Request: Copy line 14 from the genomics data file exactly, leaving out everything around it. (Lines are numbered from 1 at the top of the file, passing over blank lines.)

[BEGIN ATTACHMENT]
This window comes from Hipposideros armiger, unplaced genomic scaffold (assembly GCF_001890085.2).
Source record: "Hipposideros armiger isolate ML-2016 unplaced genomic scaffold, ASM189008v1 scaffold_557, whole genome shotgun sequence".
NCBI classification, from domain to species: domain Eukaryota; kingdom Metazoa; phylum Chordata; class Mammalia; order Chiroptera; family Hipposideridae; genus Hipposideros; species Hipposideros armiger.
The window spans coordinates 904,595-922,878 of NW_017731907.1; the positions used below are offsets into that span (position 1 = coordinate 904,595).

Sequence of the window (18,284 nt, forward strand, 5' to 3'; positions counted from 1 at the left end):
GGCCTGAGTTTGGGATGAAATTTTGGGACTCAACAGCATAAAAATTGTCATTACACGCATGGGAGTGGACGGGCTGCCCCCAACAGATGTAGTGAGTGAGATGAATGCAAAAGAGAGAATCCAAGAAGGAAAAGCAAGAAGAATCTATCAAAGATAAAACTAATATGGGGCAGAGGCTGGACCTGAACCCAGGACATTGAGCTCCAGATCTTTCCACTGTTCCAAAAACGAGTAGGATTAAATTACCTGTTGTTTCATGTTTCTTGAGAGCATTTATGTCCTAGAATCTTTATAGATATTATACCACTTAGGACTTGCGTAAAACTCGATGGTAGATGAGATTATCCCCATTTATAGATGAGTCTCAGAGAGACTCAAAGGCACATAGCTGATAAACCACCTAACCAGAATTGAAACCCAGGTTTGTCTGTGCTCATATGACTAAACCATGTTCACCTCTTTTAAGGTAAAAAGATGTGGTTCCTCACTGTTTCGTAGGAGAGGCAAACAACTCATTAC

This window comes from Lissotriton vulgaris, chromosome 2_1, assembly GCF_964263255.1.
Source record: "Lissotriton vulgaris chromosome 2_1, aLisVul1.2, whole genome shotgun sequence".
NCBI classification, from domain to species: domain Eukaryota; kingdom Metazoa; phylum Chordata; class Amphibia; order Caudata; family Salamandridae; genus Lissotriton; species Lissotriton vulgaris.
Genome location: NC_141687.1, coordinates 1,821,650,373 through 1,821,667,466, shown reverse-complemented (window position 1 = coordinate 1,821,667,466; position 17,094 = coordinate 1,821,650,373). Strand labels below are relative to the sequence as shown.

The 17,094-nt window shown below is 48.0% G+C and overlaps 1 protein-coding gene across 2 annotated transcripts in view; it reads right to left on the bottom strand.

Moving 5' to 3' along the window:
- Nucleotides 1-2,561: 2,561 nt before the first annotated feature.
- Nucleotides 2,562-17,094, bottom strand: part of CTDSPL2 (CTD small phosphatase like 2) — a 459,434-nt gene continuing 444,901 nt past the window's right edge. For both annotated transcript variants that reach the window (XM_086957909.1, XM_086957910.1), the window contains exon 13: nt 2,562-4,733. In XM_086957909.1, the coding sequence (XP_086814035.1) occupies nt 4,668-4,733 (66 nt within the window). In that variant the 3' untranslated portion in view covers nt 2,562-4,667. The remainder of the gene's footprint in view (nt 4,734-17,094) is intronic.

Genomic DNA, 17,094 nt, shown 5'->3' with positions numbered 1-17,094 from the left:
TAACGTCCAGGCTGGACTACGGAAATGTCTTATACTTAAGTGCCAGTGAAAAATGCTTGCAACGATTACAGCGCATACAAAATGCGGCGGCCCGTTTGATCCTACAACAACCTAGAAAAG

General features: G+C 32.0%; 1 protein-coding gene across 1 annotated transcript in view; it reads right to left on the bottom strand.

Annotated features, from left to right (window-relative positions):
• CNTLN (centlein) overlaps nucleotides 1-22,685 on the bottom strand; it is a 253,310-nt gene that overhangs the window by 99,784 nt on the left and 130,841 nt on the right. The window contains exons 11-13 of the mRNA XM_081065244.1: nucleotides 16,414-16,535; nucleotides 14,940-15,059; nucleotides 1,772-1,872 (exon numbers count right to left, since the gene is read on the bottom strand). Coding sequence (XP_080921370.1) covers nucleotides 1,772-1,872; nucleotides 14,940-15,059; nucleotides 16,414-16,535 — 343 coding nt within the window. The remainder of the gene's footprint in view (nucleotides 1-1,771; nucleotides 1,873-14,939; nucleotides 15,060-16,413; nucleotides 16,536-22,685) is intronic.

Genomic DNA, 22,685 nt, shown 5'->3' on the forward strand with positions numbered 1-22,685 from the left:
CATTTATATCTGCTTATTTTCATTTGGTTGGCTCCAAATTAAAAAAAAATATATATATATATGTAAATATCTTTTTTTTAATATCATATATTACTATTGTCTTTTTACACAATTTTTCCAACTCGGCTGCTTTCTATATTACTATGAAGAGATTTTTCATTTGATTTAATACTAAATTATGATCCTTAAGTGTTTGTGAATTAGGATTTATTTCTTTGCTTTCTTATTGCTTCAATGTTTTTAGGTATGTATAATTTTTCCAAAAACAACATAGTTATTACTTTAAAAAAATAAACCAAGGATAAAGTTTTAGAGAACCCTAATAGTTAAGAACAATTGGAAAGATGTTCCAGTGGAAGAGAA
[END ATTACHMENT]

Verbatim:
- Nucleotides 2,562-17,094, bottom strand: part of CTDSPL2 (CTD small phosphatase like 2) — a 459,434-nt gene continuing 444,901 nt past the window's right edge. For both annotated transcript variants that reach the window (XM_086957909.1, XM_086957910.1), the window contains exon 13: nt 2,562-4,733. In XM_086957909.1, the coding sequence (XP_086814035.1) occupies nt 4,668-4,733 (66 nt within the window). In that variant the 3' untranslated portion in view covers nt 2,562-4,667. The remainder of the gene's footprint in view (nt 4,734-17,094) is intronic.